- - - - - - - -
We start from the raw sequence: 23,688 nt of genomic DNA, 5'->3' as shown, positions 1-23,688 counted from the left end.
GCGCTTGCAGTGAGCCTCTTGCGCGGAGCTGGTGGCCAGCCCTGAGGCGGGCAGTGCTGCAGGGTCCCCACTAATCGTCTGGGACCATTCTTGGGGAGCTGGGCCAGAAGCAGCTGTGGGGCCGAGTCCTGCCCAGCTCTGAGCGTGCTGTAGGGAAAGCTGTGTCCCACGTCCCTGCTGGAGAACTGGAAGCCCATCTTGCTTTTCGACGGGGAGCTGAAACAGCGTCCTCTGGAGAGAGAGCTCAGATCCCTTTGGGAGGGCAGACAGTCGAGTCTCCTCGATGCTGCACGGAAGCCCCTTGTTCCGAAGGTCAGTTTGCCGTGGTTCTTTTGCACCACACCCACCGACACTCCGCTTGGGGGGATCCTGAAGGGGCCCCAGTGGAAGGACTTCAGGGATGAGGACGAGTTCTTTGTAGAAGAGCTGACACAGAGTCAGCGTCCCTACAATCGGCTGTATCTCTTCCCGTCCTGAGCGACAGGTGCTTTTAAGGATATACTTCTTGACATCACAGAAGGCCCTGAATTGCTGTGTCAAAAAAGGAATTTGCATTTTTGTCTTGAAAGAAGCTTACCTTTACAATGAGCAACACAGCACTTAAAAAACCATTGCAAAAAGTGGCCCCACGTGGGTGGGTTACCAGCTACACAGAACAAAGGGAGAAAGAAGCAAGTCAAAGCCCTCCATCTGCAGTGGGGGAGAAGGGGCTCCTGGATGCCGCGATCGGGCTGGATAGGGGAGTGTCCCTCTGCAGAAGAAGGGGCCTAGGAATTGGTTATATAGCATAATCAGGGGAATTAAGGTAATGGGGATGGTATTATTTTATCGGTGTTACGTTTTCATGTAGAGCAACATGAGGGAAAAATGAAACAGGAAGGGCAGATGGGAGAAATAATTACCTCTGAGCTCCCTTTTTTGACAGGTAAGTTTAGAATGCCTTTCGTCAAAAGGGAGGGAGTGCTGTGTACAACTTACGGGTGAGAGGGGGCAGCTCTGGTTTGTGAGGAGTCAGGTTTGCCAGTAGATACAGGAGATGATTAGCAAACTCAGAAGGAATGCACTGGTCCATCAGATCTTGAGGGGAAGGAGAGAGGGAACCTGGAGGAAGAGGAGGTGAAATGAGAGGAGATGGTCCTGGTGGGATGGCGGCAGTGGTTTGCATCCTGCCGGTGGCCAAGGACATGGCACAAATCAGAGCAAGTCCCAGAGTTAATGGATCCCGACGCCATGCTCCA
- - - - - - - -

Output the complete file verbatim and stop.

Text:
We start from the raw sequence: 23,688 nt of genomic DNA, 5'->3' as shown, positions 1-23,688 counted from the left end.
GCGCTTGCAGTGAGCCTCTTGCGCGGAGCTGGTGGCCAGCCCTGAGGCGGGCAGTGCTGCAGGGTCCCCACTAATCGTCTGGGACCATTCTTGGGGAGCTGGGCCAGAAGCAGCTGTGGGGCCGAGTCCTGCCCAGCTCTGAGCGTGCTGTAGGGAAAGCTGTGTCCCACGTCCCTGCTGGAGAACTGGAAGCCCATCTTGCTTTTCGACGGGGAGCTGAAACAGCGTCCTCTGGAGAGAGAGCTCAGATCCCTTTGGGAGGGCAGACAGTCGAGTCTCCTCGATGCTGCACGGAAGCCCCTTGTTCCGAAGGTCAGTTTGCCGTGGTTCTTTTGCACCACACCCACCGACACTCCGCTTGGGGGGATCCTGAAGGGGCCCCAGTGGAAGGACTTCAGGGATGAGGACGAGTTCTTTGTAGAAGAGCTGACACAGAGTCAGCGTCCCTACAATCGGCTGTATCTCTTCCCGTCCTGAGCGACAGGTGCTTTTAAGGATATACTTCTTGACATCACAGAAGGCCCTGAATTGCTGTGTCAAAAAAGGAATTTGCATTTTTGTCTTGAAAGAAGCTTACCTTTACAATGAGCAACACAGCACTTAAAAAACCATTGCAAAAAGTGGCCCCACGTGGGTGGGTTACCAGCTACACAGAACAAAGGGAGAAAGAAGCAAGTCAAAGCCCTCCATCTGCAGTGGGGGAGAAGGGGCTCCTGGATGCCGCGATCGGGCTGGATAGGGGAGTGTCCCTCTGCAGAAGAAGGGGCCTAGGAATTGGTTATATAGCATAATCAGGGGAATTAAGGTAATGGGGATGGTATTATTTTATCGGTGTTACGTTTTCATGTAGAGCAACATGAGGGAAAAATGAAACAGGAAGGGCAGATGGGAGAAATAATTACCTCTGAGCTCCCTTTTTTGACAGGTAAGTTTAGAATGCCTTTCGTCAAAAGGGAGGGAGTGCTGTGTACAACTTACGGGTGAGAGGGGGCAGCTCTGGTTTGTGAGGAGTCAGGTTTGCCAGTAGATACAGGAGATGATTAGCAAACTCAGAAGGAATGCACTGGTCCATCAGATCTTGAGGGGAAGGAGAGAGGGAACCTGGAGGAAGAGGAGGTGAAATGAGAGGAGATGGTCCTGGTGGGATGGCGGCAGTGGTTTGCATCCTGCCGGTGGCCAAGGACATGGCACAAATCAGAGCAAGTCCCAGAGTTAATGGATCCCGACGCCATGCTCCA